Reply To: Is fractional reserve banking more efficient?


Your example illustrates the first step of the business cycle, not efficiency. The issue of fiduciary media by banks leads to malinvestments during the boom which must be liquidated during the bust. Likewise, during the housing the boom the additional houses produced (and the additional capital capacity produced to support housing production) was not efficient.

It is only better for society to have another restaurant built if it proves to produce goods more valuable to people in society than the alternative production facility that could have been built with the same resources. That the restaurant owner pays back his loan is not a sufficient condition to prove social benefit. Lots of homeowners were paying back their mortgages during the housing boom.

In the market, profit and loss calculations reveal when the use of resources in one line of production have greater value than in another alternative line of production. An enterprise earns profit if the revenue generated by the sale of its output exceeds the costs incurred from the purchase of its inputs. The revenue generated is determined by the demand people have for its output. The costs incurred is determined by the demand other entrepreneurs have to produce their output which, in turn, is determined by the demand people have for their output. An enterprise earns profit by compensating the input owners for the loss of value they cannot receive from other entrepreneurs and then uses the inputs to produce output that people value more highly than that which would have been produced by other entrepreneurs.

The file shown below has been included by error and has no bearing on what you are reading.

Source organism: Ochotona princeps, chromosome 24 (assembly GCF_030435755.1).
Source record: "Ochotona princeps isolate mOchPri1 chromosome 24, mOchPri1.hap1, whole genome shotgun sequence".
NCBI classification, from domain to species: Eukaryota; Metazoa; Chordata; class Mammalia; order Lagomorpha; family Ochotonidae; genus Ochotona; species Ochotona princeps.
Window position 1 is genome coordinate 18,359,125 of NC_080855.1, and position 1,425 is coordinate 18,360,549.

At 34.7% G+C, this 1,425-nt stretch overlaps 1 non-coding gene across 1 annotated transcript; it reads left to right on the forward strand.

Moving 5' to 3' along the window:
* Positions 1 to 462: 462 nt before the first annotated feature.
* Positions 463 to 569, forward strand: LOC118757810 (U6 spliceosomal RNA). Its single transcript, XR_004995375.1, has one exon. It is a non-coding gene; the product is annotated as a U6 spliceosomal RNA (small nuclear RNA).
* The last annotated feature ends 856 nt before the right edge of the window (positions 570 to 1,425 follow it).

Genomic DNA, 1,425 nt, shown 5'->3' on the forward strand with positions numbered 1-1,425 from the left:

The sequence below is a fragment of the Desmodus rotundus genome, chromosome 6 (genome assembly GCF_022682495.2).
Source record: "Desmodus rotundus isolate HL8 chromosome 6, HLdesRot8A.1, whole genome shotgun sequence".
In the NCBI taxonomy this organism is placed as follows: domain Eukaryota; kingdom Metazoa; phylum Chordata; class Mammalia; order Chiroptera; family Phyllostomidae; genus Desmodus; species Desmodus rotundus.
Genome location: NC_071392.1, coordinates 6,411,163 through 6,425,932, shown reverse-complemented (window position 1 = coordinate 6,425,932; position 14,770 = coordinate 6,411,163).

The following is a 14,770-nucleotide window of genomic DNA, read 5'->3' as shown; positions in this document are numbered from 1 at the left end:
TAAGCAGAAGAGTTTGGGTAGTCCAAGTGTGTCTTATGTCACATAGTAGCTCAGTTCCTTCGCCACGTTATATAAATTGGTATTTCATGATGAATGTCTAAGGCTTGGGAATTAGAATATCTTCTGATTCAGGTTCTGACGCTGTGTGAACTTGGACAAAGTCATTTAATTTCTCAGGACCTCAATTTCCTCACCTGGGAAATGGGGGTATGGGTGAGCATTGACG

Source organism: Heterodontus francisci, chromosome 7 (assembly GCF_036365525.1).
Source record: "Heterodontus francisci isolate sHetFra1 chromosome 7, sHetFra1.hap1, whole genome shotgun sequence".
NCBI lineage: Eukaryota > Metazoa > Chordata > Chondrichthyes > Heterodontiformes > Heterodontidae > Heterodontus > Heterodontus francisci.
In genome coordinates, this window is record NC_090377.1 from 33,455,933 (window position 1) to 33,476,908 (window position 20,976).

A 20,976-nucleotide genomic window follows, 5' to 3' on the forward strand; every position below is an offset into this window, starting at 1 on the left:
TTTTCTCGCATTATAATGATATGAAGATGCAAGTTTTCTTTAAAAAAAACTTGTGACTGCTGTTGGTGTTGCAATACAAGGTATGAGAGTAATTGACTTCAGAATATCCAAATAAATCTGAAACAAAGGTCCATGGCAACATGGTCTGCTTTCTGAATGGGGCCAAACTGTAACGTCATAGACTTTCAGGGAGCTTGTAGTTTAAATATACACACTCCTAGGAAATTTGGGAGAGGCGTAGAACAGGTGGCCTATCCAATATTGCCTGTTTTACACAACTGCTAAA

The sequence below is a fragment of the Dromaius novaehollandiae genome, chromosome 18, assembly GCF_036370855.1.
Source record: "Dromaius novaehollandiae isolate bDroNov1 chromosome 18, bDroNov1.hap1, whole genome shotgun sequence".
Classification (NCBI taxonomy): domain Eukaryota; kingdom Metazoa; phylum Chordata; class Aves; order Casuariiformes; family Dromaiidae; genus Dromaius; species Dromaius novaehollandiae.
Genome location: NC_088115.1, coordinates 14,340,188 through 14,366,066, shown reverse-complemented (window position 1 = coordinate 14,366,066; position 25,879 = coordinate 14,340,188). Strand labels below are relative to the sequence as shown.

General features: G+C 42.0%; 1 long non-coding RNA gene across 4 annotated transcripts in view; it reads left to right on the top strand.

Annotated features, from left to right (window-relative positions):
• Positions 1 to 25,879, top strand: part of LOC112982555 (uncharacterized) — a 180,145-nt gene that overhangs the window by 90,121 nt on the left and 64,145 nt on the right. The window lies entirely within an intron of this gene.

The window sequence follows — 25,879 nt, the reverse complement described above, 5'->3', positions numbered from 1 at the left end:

Now apply these general principles to banking. If a bank intermediates credit, then they compensate savers by paying interest to borrow funds from them. Because they have lent money to the banks, the savers must reduce their demands for goods. But they have willingly entered into an agreement to do this. If the bank issues fiduciary media, then it pays no opportunity cost to obtain command over these funds. And yet, when it lends the funds out to borrowers, they are able to bid resources away from other people without anybody agreeing to such restrictions in their command over resources. Such activity is inefficient on these grounds alone.

We can come to the same conclusion about fiat money. If the government prints more fiat money and spends it to build three more bridges is society better off? Clearly not. All such spending of the government is inefficient by the nature of how the resources are transfers out of the hands of some people and into the hands of other people. Unless this is done in voluntary exchange under the guidance of economic calculation, then the activity is socially inefficient.